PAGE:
Trust the Master Keys

All our packages are finally signed, pacman itself and our development tools are able to create and verify signatures for some time now. There are still some bits and pieces missing until we can have package verification enabled by default, but we are almost there.

At some point in time you might want to switch from an untrusted setup to one that magically verifies every package. Sadly it wont be that easy and to be entirely correct paranoid users will even need to reinstall from a signed medium (which does not exist yet) as it is hard to tell if your system was already compromised. I assume most users will instead hope for the best and skip this step.

While pacman can tell you if a package was signed by a private key to a given public key, it will be up to you to decide whether that key can be trusted or not. Due to the nature of the web of trust used in PGP you wont need to verify the key of every single developer. Instead you will only need to trust five of us who have created so called master keys.

Graph of the Arch Linux web of trust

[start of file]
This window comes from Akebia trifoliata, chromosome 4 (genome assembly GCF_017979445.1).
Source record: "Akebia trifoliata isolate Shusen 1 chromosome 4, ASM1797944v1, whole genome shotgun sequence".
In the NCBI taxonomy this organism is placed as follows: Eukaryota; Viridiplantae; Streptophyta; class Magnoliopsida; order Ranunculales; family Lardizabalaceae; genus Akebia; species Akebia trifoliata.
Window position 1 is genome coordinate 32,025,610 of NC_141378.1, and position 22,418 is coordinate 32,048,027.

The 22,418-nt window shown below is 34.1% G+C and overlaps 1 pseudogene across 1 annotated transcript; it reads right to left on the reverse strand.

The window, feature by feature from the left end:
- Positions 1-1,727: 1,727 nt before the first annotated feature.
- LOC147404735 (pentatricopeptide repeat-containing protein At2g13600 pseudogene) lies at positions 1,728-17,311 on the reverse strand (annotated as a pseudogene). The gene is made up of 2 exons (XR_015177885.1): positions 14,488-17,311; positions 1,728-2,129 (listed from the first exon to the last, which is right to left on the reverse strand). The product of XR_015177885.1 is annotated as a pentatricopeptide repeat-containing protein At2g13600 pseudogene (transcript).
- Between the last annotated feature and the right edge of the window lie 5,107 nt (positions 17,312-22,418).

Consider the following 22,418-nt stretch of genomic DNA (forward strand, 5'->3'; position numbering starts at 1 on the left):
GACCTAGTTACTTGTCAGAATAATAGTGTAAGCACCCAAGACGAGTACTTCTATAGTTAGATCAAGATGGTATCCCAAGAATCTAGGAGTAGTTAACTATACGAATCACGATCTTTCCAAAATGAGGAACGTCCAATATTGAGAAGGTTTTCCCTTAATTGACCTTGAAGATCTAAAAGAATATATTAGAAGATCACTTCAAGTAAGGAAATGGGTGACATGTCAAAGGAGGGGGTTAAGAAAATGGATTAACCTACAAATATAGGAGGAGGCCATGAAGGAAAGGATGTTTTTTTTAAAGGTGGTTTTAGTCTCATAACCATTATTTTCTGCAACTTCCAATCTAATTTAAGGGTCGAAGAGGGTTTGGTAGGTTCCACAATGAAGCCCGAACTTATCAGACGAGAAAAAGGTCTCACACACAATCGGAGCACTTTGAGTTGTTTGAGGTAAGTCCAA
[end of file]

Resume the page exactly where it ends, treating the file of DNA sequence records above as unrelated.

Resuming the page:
These master keys wont be used to sign packages directly but to sign the keys of every packager. If a packager key is signed by at least three of those master keys PGP will automatically trust this key as well. To sum things up, you will only need to verify five keys once and you are done. You neither need to care about verifying each key nor to keep track of developers joining or leaving the team.

You will find the finger prints of all five master keys on our website. However, it is certainly a good idea to check other sources as well. For all what we know that site could already be compromised. The more clues you can gather to verify a key the better. Here are some hints about what you could verify. But don’t stick to that list, be creative.

  1. Make sure you are accessing that master key website via https.
  2. Verify that the SSL certificate is valid.
  3. You may also check that the certificate is issued by StartCom Ltd. to Aaron Griffin.

Each key holder has also signed their master key with their packager key. Therefore it is useful (and probably easier) to verify these packager keys as well. Let’s see what we can find out about these keys

  1. Some packager keys are verified by CAcert. If you trust those you now know that their email address and name match a real person. Keep in mind that this does not mean that this person is authorized to create packages for Arch Linux.
  2. Some of us have their own homepage where we also publish our keys.:
  3. In that case you can check whether the whois entry matches the person’s name.
  4. If they provide https access check their certificate and the name it was issued to.
  5. Check if that homepage is the one that these developers advertise in their signatures, forum profiles etc..
  6. If they sign their mails to the mailing list you can verify these as well. See if you can find mails from different time periods.